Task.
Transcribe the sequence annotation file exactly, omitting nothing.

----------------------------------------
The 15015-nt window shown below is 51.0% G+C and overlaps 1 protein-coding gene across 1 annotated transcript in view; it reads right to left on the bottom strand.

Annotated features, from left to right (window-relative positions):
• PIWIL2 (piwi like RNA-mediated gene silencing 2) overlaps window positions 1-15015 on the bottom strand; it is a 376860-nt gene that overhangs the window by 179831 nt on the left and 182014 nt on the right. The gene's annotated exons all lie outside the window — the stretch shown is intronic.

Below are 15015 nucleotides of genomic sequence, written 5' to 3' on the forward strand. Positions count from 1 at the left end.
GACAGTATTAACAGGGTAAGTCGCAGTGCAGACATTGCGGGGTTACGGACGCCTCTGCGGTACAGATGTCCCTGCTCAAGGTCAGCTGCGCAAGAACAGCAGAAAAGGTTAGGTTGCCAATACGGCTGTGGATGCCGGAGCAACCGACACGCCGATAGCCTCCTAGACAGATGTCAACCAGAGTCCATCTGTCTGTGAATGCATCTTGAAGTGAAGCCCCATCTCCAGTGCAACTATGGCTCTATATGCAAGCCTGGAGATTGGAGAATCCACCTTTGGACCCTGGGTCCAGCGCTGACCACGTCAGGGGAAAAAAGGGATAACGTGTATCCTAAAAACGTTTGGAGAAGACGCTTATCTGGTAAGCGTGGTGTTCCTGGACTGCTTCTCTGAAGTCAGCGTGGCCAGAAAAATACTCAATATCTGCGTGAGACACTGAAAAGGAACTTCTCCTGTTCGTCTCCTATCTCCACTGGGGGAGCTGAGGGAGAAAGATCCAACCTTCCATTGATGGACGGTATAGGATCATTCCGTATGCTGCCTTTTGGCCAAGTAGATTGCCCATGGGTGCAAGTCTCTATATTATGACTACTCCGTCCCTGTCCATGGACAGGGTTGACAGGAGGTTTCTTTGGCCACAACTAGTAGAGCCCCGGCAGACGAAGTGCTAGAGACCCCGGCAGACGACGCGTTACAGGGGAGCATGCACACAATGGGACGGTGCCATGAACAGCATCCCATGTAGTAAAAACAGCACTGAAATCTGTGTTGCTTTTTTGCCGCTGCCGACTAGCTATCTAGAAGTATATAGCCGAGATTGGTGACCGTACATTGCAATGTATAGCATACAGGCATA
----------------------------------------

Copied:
The 15015-nt window shown below is 51.0% G+C and overlaps 1 protein-coding gene across 1 annotated transcript in view; it reads right to left on the bottom strand.

Annotated features, from left to right (window-relative positions):
• PIWIL2 (piwi like RNA-mediated gene silencing 2) overlaps window positions 1-15015 on the bottom strand; it is a 376860-nt gene that overhangs the window by 179831 nt on the left and 182014 nt on the right. The gene's annotated exons all lie outside the window — the stretch shown is intronic.

Below are 15015 nucleotides of genomic sequence, written 5' to 3' on the forward strand. Positions count from 1 at the left end.
GACAGTATTAACAGGGTAAGTCGCAGTGCAGACATTGCGGGGTTACGGACGCCTCTGCGGTACAGATGTCCCTGCTCAAGGTCAGCTGCGCAAGAACAGCAGAAAAGGTTAGGTTGCCAATACGGCTGTGGATGCCGGAGCAACCGACACGCCGATAGCCTCCTAGACAGATGTCAACCAGAGTCCATCTGTCTGTGAATGCATCTTGAAGTGAAGCCCCATCTCCAGTGCAACTATGGCTCTATATGCAAGCCTGGAGATTGGAGAATCCACCTTTGGACCCTGGGTCCAGCGCTGACCACGTCAGGGGAAAAAAGGGATAACGTGTATCCTAAAAACGTTTGGAGAAGACGCTTATCTGGTAAGCGTGGTGTTCCTGGACTGCTTCTCTGAAGTCAGCGTGGCCAGAAAAATACTCAATATCTGCGTGAGACACTGAAAAGGAACTTCTCCTGTTCGTCTCCTATCTCCACTGGGGGAGCTGAGGGAGAAAGATCCAACCTTCCATTGATGGACGGTATAGGATCATTCCGTATGCTGCCTTTTGGCCAAGTAGATTGCCCATGGGTGCAAGTCTCTATATTATGACTACTCCGTCCCTGTCCATGGACAGGGTTGACAGGAGGTTTCTTTGGCCACAACTAGTAGAGCCCCGGCAGACGAAGTGCTAGAGACCCCGGCAGACGACGCGTTACAGGGGAGCATGCACACAATGGGACGGTGCCATGAACAGCATCCCATGTAGTAAAAACAGCACTGAAATCTGTGTTGCTTTTTTGCCGCTGCCGACTAGCTATCTAGAAGTATATAGCCGAGATTGGTGACCGTACATTGCAATGTATAGCATACAGGCATA